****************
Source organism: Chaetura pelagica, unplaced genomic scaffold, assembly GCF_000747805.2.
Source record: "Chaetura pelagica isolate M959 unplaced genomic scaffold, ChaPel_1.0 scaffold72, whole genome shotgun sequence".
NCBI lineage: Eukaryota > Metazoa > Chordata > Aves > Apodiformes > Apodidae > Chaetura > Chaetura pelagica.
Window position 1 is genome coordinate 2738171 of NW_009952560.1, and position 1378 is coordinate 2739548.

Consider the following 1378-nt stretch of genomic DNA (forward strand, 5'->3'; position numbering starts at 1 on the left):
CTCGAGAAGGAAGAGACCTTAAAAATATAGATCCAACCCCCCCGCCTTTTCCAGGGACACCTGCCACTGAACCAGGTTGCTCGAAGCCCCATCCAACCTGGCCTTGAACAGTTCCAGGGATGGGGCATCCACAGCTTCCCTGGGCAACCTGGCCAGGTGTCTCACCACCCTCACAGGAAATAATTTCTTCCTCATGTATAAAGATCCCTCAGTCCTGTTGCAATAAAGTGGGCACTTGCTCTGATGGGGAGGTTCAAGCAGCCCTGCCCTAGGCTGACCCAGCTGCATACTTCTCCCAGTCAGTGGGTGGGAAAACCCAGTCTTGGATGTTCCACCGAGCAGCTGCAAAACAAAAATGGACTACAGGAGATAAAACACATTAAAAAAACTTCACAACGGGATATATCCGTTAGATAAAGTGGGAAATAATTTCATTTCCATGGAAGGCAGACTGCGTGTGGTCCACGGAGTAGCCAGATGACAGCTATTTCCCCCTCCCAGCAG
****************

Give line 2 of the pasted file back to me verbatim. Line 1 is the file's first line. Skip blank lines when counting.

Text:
Source record: "Chaetura pelagica isolate M959 unplaced genomic scaffold, ChaPel_1.0 scaffold72, whole genome shotgun sequence".